Alexander-Schranz
Alexander Schranz
Core Developer – Sulu GmbH
Core developer and support king. So dedicated to his work that we couldn't find a hobby to mention.
@alex_s_
2020-11-24

Setting up your Sulu frontend

If you read our new guide to templating in Sulu, you already know you’re free to use your own frontend stack. There’s no default HTML when you install Sulu, and no pre-installed JS libraries. We do this on purpose, but new developers can feel a little bit overwhelmed by all the possibilities. Some say their projects would get started quicker if they had some pointers from the Sulu team.

So without telling you exactly what to do, we’d like to give you a glimpse into the frontend setup we use in our projects. We’ve developed a Twig extension and JavaScript library, and we’re going to show you how they help, how to set them up, and how they’re used in actual code. We’re also going to tell you when we use React vs. the lighter-weight approach outlined here.

WebJS — add event listeners and instantiate third-party JS

WebJS is a library with some very basic JavaScript components. The components cover some of the most common use cases for a website, like:

  1. Event Listeners: when a user clicks, scrolls, or hovers over an element, the Web JS component modifies CSS classes to show, hide, or animate specific content.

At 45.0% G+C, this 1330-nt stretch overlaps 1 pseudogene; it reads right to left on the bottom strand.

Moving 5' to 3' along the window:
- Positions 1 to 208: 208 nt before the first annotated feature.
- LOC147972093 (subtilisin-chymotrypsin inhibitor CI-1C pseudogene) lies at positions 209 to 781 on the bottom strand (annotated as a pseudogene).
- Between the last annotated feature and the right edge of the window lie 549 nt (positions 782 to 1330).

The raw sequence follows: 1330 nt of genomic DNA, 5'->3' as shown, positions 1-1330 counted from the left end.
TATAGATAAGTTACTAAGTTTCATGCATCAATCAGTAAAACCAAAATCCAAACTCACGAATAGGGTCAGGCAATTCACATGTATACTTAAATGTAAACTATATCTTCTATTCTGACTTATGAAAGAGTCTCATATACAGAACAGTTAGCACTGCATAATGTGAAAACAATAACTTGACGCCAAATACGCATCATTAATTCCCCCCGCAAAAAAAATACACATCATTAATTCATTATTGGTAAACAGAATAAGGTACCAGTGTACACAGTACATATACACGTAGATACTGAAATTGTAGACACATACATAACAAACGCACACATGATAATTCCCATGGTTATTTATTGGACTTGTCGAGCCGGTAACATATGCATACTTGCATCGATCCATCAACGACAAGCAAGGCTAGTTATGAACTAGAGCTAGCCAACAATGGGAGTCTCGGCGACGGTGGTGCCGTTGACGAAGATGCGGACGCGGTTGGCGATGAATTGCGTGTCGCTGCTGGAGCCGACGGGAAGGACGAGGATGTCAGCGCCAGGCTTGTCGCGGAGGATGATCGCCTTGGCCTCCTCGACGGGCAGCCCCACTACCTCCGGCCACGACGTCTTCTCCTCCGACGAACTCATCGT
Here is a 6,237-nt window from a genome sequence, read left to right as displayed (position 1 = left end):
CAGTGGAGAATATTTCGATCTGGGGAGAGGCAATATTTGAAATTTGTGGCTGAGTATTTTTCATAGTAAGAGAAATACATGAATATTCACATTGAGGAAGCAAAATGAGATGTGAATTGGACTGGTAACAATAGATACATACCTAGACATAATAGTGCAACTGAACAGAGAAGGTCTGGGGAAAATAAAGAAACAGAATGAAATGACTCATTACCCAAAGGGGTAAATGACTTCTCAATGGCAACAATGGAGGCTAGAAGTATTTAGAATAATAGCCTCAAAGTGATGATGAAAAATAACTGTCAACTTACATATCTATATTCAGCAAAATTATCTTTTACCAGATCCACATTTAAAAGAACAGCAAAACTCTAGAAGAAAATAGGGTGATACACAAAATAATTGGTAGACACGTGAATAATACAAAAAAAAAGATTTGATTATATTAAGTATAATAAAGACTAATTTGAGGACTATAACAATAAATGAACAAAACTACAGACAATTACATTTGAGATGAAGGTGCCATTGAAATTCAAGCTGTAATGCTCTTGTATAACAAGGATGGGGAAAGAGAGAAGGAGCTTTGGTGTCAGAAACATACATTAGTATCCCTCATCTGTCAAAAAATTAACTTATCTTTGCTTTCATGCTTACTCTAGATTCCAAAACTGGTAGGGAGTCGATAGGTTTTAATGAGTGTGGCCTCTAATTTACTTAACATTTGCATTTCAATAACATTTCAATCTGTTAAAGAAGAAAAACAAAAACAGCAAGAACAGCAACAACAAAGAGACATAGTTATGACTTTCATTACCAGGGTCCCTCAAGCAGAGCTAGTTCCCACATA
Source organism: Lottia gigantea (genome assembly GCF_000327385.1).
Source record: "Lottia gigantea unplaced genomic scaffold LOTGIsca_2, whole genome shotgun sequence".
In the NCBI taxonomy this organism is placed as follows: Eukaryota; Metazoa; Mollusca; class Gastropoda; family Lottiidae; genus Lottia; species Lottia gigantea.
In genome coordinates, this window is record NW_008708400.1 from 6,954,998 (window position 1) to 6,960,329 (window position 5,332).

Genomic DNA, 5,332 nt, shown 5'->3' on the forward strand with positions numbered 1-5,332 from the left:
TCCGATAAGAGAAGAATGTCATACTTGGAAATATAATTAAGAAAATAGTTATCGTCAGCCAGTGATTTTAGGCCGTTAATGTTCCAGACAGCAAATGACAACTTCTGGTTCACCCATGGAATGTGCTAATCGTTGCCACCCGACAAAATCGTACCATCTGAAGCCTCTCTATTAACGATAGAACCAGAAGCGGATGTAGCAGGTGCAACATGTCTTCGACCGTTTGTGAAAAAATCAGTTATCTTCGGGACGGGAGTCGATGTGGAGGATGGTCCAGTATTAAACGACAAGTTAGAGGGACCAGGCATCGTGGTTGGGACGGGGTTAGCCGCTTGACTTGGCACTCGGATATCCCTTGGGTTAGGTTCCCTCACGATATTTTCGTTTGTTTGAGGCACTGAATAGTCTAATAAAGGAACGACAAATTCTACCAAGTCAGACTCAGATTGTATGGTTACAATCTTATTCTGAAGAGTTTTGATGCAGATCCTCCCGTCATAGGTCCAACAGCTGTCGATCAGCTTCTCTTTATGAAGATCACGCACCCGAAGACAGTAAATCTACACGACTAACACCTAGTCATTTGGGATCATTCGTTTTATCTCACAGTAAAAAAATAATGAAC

2. Calling third-party libraries: when your website needs a specific library like Google Maps or an image carousel, our Web JS components can invoke them.

Through Web JS, you can avoid loading JavaScript libraries not in use for a particular page. WebJS consists of just 300 lines of code, and is 1.22KB when gzipped, compared to 2.6KB for React, or 38.5KB if you include ReactDOM.This makes WebJS a lightweight alternative to React for simple use cases — things like Google Maps and image sliders.

Web Twig — load JS libraries only where needed

Web Twig is a PHP library that contains several Twig extensions. Here, we will focus on the Twig extension called Component, which integrates with WebJS and gives you a simple and efficient way of handling your JS components in Twig. WebJS tells the Component extension which JS components it’s using, then Component registers them by name on the backend, so it can check whether a JS library is needed for a specific page before loading it.

Web Twig also protects you from one “gotcha” that often thwarts junior developers: if you have two or more of the same element type (such as an image gallery) on a single page, they’ll need different IDs. Web Twig manages this situation automatically, assigning each element a separate ID. That way, a content manager can add as many elements of a single type as needed, while the user interacts with them individually. So when the user clicks on one image gallery, the page’s other image galleries stoically continue going about their business as though nothing has happened.

Another boon: with the HTTP/2 protocol, you can boost performance by preloading libraries. For example, if you need a large third party library, you can split your JS libraries into multiple files. This way, Web Twig can preload the larger files with HTTP/2 only if necessary and load the other files later, as they are needed. 

A general takeaway: If you’re using WebJS, you should use Web Twig, too.

Example: embedding a Google Map